Why?

Because in reporting on Wall Street landlords last year, what we discovered at InvestigateWest was that properties were being similarly bundled as collateral for public stock offerings. The background of this gets heady, and I’ll break it down in a minute, but the headline here is that I have wondered since, and continue to wonder, whether the way in which these properties are bundled represents a transparency issue that could be putting Monopoly money into the economy. Since I know we have a lot of attorneys and financially savvy folks on this listserv, I’m going to put it out there to see if anyone can help us solve this riddle.

Here’s the background:

Wall Street investment is normal in apartment buildings – investors own gobs of apartment buildings in major cities through rental-backed securities. But bond sales backed by rents on single-family homes are a relatively new and mostly unregulated financial tool. They were invented by The Blackstone Group, the global capital investment firm, after the company spied an opportunity during the Great Recession back in 2012.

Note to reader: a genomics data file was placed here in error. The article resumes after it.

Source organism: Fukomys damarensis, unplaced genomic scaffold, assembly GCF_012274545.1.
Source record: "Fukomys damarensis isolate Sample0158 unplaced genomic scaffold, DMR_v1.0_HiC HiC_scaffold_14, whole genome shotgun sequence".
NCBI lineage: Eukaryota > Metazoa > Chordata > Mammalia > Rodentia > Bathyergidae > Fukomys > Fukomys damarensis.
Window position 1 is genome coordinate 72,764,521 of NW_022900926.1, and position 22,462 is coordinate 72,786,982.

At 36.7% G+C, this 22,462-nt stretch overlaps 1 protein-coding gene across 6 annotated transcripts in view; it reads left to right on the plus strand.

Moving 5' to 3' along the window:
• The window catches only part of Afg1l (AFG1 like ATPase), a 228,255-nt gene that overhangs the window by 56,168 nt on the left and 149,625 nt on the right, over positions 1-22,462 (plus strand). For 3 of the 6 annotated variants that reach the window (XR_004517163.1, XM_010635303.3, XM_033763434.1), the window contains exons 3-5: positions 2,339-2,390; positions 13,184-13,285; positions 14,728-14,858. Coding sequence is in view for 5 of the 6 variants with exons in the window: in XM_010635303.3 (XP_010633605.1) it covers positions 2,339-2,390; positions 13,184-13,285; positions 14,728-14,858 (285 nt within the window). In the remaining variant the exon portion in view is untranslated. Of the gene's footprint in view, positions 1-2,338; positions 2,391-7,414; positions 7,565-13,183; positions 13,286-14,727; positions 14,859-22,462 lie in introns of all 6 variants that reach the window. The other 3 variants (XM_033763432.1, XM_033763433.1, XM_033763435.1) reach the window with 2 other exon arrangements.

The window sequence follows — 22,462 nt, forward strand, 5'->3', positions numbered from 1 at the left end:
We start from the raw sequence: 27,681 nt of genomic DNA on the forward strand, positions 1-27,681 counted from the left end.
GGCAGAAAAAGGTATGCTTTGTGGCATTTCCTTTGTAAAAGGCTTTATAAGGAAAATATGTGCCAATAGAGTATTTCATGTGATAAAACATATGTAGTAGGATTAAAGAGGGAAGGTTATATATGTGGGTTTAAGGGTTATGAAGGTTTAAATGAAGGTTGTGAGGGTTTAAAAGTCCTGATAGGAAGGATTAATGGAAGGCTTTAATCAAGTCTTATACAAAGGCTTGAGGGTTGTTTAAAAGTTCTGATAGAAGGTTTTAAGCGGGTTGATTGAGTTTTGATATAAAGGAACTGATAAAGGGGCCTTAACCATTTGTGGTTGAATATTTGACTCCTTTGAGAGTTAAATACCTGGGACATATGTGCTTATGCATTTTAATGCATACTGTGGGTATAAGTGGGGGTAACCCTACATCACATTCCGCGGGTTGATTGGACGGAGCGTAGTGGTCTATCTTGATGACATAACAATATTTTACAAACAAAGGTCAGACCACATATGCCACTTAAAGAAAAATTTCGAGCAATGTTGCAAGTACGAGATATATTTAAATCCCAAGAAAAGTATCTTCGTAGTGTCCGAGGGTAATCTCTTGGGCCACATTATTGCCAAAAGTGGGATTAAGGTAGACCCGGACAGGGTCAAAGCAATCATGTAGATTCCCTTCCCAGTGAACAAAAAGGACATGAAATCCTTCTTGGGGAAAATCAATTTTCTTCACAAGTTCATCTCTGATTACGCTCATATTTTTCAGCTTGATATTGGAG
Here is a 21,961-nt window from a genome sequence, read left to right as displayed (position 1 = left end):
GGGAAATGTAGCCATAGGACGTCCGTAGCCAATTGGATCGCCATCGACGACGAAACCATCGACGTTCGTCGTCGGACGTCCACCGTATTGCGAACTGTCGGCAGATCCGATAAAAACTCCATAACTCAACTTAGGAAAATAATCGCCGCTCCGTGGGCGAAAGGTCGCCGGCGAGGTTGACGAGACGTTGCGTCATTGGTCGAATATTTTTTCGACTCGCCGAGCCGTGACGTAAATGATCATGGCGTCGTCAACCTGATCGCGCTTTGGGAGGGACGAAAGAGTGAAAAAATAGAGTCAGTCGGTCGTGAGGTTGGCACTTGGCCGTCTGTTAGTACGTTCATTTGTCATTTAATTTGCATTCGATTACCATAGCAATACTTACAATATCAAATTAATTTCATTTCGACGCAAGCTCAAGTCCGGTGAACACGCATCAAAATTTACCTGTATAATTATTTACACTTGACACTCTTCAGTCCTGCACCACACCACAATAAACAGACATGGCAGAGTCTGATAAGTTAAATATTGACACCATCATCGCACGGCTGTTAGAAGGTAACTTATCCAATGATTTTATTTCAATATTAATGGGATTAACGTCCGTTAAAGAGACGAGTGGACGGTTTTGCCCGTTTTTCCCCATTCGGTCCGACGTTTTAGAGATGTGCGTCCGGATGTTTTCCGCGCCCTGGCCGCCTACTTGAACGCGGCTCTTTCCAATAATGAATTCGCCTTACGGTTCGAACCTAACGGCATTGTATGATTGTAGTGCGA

At the time, Blackstone had purchased tens of thousands of distressed homes and used those homes as collateral to back bond sales to Wall Street stockholders. In translation, the company’s model became this: buy homes, bundle those homes together, sell giant bonds against the collective value of those homes, then use the revenue from the bond sales to buy more homes. The idea was to eventually pay dividends to stockholders after the company profited off of the rents and fees associated with the homes. The Blackstone strategy quickly inspired copycats nationwide, all of which employ that same financial method of bundling homes and raising funds against them by selling bonds to stockholders.